Eight questions you MUST ask your website designer
Most businesses and freelancers today reply on websites to spread the word, reach out to customers and make sales. But how do you find a good designer to build you one?
If web design is way out of your comfort zone, how can you tell a good web designer from a poor or dishonest one? What are the signs you should look for, and the questions you should ask?
Chené Koscielny of PicknMix Communications helps clients raise their profile online and in the media through content marketing, copywriting and PR.
She shares the eight questions you need to ask your website designer before parting with cash for your website.
A cautionary tale about web design
As with many things in life, my advice is based on my own bad experience. My website was designed by a friend of a friend. The site looked okay, but the relationship quickly soured when he refused to take my calls once the job was done.
I was left in the impossible situation of not being able to update the content or upgrade my email without his help. After months of sweet emails through gritted teeth I persuaded him to hand over control and transferred my site to a different host.
I was spitting mad at the time, and I now know that I’m not alone – many of my clients have similar horror stories to tell. One even found her site had been deleted because she’d asked for access to it!
Other people I have spoken to have learned that their domain name didn’t even belong to them, and when they tried to change web designer they were charged hundreds of pounds to get it back.
Eight questions you MUST ask your website designer
So how can you tell the talented and honest web designers from the sharks? To help you avoid the situations I and some of the business owners I have spoken to have faced, I’ve put together eight questions to ask a prospective web designer.
1) Who will own the site when it’s done?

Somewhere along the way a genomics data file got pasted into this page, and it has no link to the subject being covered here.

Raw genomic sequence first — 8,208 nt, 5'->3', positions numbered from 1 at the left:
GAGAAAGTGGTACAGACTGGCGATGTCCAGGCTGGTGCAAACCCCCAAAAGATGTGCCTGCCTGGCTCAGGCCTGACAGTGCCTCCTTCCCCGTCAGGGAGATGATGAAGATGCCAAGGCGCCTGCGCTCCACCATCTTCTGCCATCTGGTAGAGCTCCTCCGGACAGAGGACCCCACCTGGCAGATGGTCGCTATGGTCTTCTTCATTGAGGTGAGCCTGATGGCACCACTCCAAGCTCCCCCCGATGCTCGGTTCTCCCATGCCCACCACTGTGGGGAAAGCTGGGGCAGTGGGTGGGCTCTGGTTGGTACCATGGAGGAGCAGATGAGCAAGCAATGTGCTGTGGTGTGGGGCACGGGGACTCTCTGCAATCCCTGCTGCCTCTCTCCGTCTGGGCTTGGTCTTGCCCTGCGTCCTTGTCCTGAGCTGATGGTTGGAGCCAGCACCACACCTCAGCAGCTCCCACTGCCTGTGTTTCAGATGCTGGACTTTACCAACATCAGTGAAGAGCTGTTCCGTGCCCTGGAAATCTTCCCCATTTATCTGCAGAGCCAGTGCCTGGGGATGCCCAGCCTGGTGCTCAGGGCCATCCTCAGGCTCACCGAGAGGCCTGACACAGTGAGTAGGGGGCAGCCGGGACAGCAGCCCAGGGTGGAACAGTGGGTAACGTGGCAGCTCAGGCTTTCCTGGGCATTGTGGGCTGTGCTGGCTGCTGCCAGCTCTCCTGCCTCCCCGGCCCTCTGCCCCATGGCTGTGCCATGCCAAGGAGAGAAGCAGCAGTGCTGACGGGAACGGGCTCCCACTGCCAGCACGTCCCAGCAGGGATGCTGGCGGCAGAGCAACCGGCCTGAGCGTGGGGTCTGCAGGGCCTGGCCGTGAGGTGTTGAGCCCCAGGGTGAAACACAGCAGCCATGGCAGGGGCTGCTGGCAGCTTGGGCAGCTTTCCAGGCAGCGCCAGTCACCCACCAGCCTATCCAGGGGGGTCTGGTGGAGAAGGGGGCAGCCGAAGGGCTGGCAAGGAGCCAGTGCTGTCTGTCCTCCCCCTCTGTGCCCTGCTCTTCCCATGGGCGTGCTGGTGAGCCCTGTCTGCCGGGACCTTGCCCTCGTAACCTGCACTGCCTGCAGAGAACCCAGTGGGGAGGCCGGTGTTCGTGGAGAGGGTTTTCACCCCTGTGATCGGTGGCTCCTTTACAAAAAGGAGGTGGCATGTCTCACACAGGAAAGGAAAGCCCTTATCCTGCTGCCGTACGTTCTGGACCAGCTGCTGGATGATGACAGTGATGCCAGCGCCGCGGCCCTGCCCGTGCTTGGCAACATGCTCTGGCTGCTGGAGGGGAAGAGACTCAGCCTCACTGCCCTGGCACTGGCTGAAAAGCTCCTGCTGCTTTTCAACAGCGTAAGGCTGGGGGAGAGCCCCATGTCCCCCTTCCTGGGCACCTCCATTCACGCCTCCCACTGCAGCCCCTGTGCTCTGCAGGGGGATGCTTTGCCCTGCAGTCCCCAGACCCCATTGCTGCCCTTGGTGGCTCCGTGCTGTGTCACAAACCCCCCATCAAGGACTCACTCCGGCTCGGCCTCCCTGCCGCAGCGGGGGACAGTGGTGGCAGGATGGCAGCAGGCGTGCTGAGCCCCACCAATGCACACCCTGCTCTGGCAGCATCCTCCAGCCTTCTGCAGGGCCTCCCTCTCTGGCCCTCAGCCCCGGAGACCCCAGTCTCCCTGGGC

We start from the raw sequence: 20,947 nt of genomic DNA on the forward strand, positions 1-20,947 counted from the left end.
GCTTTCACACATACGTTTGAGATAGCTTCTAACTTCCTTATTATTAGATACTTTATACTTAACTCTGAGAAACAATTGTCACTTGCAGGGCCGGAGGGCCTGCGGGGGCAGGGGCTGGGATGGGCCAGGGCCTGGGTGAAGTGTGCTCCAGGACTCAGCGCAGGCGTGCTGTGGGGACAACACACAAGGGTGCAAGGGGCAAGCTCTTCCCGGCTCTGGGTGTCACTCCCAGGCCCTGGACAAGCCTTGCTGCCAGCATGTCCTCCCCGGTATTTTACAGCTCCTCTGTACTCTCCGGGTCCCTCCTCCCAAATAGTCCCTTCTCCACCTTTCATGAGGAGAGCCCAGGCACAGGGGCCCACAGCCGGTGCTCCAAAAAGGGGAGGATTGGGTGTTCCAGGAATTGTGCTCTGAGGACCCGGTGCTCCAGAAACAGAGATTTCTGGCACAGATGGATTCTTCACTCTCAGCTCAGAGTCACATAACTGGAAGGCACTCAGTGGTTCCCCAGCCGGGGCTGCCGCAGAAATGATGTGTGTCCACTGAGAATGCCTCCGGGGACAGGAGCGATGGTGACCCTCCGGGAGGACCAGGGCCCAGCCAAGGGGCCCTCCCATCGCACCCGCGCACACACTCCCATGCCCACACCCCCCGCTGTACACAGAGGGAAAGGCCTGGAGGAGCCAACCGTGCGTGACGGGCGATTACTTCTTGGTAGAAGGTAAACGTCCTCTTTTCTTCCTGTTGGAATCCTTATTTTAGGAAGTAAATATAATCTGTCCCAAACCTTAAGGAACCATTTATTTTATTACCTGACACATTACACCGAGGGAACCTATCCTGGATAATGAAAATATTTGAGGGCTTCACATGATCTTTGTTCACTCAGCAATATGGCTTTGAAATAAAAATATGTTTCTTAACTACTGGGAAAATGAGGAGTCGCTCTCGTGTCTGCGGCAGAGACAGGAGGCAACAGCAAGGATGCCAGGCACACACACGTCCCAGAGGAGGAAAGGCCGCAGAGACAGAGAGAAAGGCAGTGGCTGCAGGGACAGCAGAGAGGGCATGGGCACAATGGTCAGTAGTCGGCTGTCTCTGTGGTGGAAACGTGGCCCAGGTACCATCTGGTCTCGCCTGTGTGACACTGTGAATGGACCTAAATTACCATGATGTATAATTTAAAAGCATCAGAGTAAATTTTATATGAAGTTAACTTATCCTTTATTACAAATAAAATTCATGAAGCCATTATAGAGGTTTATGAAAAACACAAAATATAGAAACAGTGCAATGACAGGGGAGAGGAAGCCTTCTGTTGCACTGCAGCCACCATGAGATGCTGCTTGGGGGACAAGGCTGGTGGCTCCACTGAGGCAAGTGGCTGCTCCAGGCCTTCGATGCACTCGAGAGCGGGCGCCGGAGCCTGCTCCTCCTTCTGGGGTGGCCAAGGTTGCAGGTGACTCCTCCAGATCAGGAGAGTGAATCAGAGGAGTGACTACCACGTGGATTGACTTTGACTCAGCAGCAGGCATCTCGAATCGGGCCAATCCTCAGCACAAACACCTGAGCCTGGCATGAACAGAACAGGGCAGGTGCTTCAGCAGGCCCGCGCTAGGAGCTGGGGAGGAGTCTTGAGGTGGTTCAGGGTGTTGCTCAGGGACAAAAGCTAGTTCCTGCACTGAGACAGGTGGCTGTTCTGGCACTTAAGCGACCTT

Will the domain name and hosting package be set up in your name? Buying a domain name and setting up your own hosting package is relatively straight forward – and any designer should be able to talk you through this.
If you’re hosted with the designer company, you may find yourself unable to get access to your own site, or even take your own domain name to another company. And if your designer ever closes their business you could lose access to it completely.
It’s much better to buy your domain name yourself and retain control over it – so beware any designer or company who insist on registering it in their own name.
2) Which other websites have you designed?
It seems like a no-brainer, but you’ll be surprised how many clients don’t even check out the web designer’s own site or portfolio before hiring.
If you don’t, how do you know if they’re any good? Or just as importantly whether you like their work?
So make sure you look at some examples of their work. If like the look and feel of them, then there’s a good chance you’ll like what they do for you.
3) How will you make sure my site is findable?
I’m often astonished to hear that website designers today haven’t even raised the question of search engine optimisation (SEO). What good is a beautifully designed website if there is no hope of anyone ever finding it?